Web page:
What’s the best name for a telescope?
Let’s face it. Astronomers are bad with names. At least from the lay people’s perspective. If you ask me, the disconnect comes from the fact that scientists and engineers look for names that are rational and descriptive. We have a large instrument, it is an array. Let’s call it…. the Very Large Array. Same with the Very Large Telescope 🙂 Most people however connect with a name emotionally and prefer evocative names that generate positive feelings or meaning to them.
Companies and VIPs spend serious resources in identifying the best brand name, one that would hit it off with the public.
What brand experts say not to do
- Avoid geographical names.
- Preferably avoid acronyms (though sometimes they work well for us, see GAIA).
- Avoid generic names that don’t mean anything like Mary’s ice cream.
- Avoid descriptive names.
- Don’t try to be iSmart by embedding lots of new technology language.
And my personal advice: think ahead! Telescopes are long-lived instruments. Don’t tie your name to something that is likely to become obsolete. (size, technologies etc)
So how can we identify a good name?
10 steps to find a good name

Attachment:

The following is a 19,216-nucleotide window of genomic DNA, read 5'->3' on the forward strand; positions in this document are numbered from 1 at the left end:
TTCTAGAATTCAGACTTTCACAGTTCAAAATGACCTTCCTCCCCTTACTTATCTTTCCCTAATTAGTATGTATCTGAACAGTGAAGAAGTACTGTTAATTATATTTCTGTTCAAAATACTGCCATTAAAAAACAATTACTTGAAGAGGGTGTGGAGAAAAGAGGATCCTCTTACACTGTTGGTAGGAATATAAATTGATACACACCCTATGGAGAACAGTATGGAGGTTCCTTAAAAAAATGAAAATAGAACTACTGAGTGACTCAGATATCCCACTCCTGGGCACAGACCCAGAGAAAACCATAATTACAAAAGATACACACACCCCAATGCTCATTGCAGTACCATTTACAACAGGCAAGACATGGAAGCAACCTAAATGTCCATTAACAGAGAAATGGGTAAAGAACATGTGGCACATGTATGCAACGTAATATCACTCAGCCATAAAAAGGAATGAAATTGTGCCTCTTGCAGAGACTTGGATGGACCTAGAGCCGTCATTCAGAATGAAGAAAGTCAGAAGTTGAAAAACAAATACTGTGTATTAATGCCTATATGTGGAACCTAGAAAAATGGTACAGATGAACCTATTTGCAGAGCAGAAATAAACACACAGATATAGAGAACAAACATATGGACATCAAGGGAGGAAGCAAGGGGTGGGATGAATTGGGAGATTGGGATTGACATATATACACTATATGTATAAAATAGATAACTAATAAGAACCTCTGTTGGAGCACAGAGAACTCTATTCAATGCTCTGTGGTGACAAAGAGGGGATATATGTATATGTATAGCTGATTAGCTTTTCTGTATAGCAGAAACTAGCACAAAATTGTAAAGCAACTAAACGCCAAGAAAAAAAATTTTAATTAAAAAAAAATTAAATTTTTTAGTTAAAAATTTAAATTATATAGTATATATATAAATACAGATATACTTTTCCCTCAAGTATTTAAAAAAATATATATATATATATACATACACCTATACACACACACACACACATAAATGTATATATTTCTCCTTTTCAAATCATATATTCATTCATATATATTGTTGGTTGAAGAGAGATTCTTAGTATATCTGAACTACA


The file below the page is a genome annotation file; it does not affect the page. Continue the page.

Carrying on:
- Determine the values that your project (ie telescope, observatory, space mission) should communicate: extreme engineering, front line technology, people’s telescope etc.
- Identify the features that make your project/telescope distinct from others.
- Check if there are important people in the history of your organisation or important milestones that could serve as inspiration.
- Start brainstorming: aim at gathering as many names as possible from all types available: acronyms, names of personalities etc.
- Short-list the options by keeping in mind that the name has to be: relevant, memorable, short, easy to pronounce, unique.
- Test these names with a group of different people and see which one gets the best reactions.
- Make some tests by using the name in various simulated contexts: press releases, oral presentations, graphic work.
- Search the name to see if it is not a trademark or if it doesn’t have a bad connotation in other cultures.
- Search the Internet domain and other social media domains with the chosen name to see if they are available
- Register the name and the domain and start building your brand. You can start with the visual identity manual as the next step
Some examples out there
NASA has a good history of re-branding its telescopes by replacing their dull names with evocative names, especially those of personalities. To name a few examples, Spitzer Space Telescope, James Webb Telescope, Chandra X-ray Observatory. ESA is doing well at acronyms that sound good, GAIA, but also has examples such as Herschel.
Any thoughts on what makes a good/bad telescope’s name? Drop me a comment 🙂
- The Karl G. Jansky Very Large Array: http://www.nrao.edu/namethearray/
- GRAIL’s Ebb and Flow: http://www.jpl.nasa.gov/news/news.cfm?release=2011-311
- The Chandra X-ray Observatory: http://chandra.harvard.edu/contest/contest.html